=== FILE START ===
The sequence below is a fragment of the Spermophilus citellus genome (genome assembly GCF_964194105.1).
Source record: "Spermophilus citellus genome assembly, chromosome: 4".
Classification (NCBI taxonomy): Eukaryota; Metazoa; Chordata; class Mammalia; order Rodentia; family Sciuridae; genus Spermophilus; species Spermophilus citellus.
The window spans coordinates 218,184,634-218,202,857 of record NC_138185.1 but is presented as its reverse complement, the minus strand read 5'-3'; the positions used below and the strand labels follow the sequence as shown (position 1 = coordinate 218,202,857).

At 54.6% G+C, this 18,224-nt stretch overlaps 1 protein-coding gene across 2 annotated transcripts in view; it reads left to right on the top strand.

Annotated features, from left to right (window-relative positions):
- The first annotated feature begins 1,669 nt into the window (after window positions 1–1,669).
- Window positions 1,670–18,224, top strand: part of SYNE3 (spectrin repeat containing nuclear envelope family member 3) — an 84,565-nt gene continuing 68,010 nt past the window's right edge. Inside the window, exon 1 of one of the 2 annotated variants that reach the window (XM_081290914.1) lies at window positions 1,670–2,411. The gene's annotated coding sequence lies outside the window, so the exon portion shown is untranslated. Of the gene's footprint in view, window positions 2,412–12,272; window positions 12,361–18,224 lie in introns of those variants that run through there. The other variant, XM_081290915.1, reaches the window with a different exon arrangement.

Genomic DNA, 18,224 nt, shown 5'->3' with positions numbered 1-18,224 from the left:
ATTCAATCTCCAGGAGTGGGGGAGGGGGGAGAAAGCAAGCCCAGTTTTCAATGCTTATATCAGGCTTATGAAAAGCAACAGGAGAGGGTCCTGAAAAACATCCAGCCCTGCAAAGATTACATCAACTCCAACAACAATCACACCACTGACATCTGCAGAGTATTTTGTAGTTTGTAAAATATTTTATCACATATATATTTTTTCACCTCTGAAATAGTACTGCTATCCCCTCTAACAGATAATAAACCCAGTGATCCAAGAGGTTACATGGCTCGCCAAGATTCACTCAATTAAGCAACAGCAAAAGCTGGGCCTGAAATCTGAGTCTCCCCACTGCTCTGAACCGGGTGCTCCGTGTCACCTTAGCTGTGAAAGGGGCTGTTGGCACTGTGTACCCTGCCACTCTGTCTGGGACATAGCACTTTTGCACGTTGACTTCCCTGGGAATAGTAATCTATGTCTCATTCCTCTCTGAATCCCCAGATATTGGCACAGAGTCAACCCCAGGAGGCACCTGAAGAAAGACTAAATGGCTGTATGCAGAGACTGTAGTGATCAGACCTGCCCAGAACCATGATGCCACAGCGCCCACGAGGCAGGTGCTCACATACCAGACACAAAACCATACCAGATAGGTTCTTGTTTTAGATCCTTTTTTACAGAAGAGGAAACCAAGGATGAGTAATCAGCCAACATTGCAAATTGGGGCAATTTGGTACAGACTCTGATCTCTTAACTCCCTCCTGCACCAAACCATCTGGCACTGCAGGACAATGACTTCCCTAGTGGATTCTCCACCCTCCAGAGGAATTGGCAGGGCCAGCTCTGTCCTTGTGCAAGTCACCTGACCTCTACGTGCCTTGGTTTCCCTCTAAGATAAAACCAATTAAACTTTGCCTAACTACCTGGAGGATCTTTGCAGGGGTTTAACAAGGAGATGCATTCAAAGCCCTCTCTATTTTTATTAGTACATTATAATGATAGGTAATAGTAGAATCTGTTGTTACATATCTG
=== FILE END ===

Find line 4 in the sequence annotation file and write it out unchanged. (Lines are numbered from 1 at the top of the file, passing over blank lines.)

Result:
The window spans coordinates 218,184,634-218,202,857 of record NC_138185.1 but is presented as its reverse complement, the minus strand read 5'-3'; the positions used below and the strand labels follow the sequence as shown (position 1 = coordinate 218,202,857).